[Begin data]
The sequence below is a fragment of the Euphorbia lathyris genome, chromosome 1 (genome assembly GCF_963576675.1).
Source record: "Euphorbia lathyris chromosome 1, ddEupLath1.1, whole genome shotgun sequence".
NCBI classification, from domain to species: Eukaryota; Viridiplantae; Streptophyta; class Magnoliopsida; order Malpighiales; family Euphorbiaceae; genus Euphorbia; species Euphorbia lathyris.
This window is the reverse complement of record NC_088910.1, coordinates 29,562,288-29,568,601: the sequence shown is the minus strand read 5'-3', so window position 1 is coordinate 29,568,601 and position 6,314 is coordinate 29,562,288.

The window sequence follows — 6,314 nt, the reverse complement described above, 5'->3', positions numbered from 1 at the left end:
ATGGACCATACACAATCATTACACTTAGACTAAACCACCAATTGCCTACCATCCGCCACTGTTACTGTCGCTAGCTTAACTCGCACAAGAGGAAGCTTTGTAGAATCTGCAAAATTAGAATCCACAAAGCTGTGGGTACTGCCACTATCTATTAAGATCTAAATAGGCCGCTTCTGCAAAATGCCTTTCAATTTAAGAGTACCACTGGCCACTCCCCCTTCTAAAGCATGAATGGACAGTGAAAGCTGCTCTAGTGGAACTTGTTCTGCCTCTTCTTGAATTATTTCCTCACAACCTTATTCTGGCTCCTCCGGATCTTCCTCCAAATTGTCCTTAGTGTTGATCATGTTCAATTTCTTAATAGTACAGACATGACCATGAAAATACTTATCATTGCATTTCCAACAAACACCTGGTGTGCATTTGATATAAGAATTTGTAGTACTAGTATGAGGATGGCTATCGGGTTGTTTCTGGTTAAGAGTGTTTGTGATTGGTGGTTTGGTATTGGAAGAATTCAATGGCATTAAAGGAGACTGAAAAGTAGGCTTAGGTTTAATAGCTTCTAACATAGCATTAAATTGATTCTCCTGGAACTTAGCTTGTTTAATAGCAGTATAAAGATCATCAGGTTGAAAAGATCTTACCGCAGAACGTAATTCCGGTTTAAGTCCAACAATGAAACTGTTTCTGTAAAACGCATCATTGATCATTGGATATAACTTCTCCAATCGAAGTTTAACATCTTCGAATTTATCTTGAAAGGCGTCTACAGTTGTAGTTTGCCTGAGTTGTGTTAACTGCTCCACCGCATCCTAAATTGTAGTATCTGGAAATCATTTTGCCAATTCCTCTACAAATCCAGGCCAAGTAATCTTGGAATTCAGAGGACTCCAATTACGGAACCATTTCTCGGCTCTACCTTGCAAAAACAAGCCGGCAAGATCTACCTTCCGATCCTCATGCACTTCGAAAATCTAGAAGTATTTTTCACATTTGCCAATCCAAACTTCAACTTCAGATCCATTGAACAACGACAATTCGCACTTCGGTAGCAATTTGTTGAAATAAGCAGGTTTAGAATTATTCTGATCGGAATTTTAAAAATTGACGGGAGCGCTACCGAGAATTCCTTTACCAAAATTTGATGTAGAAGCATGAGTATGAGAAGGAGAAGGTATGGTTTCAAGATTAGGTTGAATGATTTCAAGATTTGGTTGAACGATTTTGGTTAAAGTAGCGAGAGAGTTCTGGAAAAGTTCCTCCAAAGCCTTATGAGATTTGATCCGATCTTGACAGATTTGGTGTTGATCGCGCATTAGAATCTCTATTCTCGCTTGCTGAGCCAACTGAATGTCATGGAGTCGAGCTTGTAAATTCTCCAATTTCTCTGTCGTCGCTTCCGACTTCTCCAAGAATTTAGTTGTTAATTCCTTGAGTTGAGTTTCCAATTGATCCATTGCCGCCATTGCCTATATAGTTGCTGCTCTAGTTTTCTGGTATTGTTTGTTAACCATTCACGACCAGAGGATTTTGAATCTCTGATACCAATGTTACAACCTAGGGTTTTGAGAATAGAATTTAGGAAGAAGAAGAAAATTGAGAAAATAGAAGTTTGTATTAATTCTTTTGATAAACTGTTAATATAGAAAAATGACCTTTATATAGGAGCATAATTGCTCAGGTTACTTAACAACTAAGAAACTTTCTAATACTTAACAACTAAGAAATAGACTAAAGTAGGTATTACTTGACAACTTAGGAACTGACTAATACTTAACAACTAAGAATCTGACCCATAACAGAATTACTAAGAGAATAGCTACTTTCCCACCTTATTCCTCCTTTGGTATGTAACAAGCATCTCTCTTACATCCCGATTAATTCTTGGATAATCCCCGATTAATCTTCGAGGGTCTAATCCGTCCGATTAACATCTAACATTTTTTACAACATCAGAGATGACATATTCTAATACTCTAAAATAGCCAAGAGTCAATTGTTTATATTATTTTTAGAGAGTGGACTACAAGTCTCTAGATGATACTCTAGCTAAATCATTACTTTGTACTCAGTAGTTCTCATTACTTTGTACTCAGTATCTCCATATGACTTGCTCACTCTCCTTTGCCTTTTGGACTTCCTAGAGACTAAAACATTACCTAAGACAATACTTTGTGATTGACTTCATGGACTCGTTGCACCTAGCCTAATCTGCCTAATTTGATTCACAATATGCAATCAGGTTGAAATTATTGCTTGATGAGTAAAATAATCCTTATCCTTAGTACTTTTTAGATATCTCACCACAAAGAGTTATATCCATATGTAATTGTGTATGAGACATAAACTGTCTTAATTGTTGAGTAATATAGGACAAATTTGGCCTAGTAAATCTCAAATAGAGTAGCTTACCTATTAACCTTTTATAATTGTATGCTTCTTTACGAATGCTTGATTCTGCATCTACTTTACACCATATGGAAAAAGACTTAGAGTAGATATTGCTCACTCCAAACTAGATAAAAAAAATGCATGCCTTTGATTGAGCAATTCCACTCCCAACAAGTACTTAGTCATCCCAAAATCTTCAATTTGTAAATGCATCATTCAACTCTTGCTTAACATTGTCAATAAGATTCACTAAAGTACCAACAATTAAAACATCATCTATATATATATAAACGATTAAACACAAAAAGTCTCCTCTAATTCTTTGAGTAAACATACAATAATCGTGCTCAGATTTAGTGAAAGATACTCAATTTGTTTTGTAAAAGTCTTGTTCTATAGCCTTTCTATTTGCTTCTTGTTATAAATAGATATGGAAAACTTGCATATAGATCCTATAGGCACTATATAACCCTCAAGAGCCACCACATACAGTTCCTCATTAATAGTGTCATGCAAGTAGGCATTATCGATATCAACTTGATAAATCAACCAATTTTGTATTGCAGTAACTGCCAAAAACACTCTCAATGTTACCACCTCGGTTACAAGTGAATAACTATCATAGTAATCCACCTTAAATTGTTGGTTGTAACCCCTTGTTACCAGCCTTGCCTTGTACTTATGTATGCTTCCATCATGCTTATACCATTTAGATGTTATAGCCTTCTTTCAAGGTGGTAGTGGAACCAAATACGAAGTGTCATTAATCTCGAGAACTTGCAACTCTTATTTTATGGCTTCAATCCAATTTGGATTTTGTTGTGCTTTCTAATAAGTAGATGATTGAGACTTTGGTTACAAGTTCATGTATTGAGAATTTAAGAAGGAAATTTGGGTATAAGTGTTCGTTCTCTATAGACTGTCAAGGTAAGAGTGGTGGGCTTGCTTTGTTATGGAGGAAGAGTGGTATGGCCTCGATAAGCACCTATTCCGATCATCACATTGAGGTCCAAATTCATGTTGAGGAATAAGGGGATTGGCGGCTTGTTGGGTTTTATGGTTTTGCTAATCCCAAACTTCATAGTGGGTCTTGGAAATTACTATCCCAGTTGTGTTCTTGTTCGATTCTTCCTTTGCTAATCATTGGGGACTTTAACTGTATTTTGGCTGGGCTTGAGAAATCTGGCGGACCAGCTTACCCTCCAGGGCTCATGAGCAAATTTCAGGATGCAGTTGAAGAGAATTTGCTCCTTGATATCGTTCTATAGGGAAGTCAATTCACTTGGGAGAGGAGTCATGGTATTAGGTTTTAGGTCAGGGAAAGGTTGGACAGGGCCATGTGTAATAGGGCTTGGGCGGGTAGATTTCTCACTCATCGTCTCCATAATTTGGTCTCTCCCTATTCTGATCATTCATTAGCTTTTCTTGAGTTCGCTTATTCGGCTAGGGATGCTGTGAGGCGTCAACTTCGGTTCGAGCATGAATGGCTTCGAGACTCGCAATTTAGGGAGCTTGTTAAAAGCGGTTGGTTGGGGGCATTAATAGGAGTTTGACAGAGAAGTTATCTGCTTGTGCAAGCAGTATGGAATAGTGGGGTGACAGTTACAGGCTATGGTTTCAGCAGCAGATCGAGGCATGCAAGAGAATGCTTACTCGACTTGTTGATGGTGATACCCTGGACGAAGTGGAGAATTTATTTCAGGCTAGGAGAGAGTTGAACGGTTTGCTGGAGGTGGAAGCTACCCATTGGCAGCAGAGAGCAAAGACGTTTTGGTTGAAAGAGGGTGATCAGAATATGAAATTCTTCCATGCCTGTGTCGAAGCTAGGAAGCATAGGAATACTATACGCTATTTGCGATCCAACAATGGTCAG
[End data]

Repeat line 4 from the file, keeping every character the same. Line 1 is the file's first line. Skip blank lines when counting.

This window is the reverse complement of record NC_088910.1, coordinates 29,562,288-29,568,601: the sequence shown is the minus strand read 5'-3', so window position 1 is coordinate 29,568,601 and position 6,314 is coordinate 29,562,288.